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Truck accidents and unsecure loads: Inspection blitz aims to reduce the risk

The Commercial Vehicle Safety Alliance (CVSA) announced that it will focus on cargo securement during its inspections in 2017. These inspections are designed to help ensure that trucks hauling freight throughout the country are operating safely. If a violation is found, the trucker may receive a fine and be required to fix the issue.

What are cargo securement rules? The Federal Motor Carrier Safety Administration (FMCSA) has various regulations in place that are designed to help better ensure the safety of the nation's roadways. One niche area of regulations involves how cargo is secured within commercial trucks.

Essentially, these rules are designed to reduce the risk of cargo shifting within the vehicle while it is transported. Shifting cargo can increase the risk of a driver losing control of his or her vehicle.

What are some examples of rules that ensure cargo does not shift while it is transported? The FMCSA requires that all cargo securement devices be in working order. This means the equipment cannot have "damaged or weakened components that could adversely affect their performance."

Examples of securement devices include wire robe, synthetic webbing and chains. Essentially, the rules require that all cargo is "firmly immobilized or secured on or within a vehicle by structures of adequate strength, dunnage (loose materials used ot support and protect cargo) or dunnage bags (inflatable bags intended to fill space between articles of cargo or between cargo and the wall fo the vehicle), shoring bars, tiedowns or a combination of these." The exact requirements will vary depending on the cargo in question.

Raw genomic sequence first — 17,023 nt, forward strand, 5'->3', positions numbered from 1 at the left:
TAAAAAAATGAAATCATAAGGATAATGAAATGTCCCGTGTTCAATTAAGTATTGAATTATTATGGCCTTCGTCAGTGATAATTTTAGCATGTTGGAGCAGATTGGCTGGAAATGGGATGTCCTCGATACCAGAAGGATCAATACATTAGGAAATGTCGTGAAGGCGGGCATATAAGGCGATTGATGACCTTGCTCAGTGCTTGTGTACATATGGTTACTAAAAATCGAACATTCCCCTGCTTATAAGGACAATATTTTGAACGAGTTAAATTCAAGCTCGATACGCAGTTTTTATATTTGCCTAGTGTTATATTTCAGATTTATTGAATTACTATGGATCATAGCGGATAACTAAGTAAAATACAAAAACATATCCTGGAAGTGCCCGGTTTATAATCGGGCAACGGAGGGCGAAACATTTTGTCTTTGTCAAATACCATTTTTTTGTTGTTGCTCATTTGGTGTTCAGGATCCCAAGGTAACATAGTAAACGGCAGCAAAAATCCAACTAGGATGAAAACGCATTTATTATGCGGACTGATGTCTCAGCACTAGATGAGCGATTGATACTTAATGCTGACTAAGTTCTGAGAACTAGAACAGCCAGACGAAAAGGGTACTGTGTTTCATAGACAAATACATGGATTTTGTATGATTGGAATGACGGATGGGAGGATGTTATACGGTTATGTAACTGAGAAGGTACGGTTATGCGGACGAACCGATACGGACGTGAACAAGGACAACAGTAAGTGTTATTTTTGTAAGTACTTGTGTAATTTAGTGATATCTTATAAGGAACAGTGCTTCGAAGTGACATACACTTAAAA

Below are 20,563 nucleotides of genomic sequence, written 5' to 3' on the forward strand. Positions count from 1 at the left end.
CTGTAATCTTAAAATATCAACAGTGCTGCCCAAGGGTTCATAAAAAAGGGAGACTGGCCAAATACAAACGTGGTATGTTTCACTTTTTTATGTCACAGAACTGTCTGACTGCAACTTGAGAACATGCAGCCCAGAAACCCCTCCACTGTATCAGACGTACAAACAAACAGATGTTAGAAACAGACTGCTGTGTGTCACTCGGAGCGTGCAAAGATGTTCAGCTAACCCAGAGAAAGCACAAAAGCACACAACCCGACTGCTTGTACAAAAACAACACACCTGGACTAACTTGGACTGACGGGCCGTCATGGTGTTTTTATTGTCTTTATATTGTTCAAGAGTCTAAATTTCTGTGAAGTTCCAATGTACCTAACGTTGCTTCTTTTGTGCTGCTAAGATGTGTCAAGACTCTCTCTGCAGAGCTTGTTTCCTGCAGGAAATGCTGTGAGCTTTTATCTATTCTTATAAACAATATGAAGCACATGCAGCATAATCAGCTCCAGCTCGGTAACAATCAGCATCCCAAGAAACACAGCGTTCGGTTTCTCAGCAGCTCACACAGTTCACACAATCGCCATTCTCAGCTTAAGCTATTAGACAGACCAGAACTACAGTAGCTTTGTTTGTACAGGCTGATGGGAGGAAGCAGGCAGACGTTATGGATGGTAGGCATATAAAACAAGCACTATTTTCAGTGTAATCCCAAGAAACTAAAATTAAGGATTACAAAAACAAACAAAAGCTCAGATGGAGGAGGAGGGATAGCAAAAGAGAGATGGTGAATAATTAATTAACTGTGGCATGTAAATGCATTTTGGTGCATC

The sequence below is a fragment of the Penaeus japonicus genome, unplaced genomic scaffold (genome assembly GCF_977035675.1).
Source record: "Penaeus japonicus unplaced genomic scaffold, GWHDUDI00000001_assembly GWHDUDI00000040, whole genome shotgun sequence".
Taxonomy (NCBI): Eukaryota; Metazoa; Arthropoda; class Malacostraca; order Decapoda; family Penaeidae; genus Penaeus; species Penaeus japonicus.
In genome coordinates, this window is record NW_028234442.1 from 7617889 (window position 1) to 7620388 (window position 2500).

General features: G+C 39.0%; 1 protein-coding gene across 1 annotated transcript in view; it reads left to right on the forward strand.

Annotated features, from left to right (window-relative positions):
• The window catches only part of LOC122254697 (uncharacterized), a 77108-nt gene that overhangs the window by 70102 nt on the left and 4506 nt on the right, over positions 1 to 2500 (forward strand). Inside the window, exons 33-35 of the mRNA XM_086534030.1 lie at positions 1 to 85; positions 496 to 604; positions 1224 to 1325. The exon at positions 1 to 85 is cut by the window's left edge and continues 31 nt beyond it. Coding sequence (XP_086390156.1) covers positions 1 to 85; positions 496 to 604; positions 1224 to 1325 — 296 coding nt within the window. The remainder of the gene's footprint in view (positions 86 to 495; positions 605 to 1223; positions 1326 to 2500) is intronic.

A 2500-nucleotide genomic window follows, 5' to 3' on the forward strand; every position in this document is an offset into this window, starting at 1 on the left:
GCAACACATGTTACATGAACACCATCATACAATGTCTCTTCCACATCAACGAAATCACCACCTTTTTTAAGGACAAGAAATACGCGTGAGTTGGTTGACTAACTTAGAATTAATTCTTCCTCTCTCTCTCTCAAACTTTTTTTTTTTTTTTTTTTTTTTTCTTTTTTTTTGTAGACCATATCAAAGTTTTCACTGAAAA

What if trucks violate this requirement? The regulation appears to provide a number of options for trucking companies to meet this goal. Unfortunately, violations are not uncommon. The CVSA notes that common examples of violations include a failure to take precautions to prevent a shifting or loss of load, failure to secure equipment in the truck and use of damaged tie-downs with an unacceptable level of wear.

What if a securement violation results in a truck accident? If a violation results in an accident that injures another, the victim can likely seek compensation to cover the costs connected with the accident through a personal injury suit. These types of accidents can involve multiple parties. For example, both the truck driver and the trucking company could be liable for the accident.

This is just one of many considerations to take into account when putting together a claim for a truck accident. As such, it is wise to seek the counsel of an experienced trucking accident injury attorney to advocate for your interests. Your lawyer will review the details of your accident, better ensuring a successful claim.

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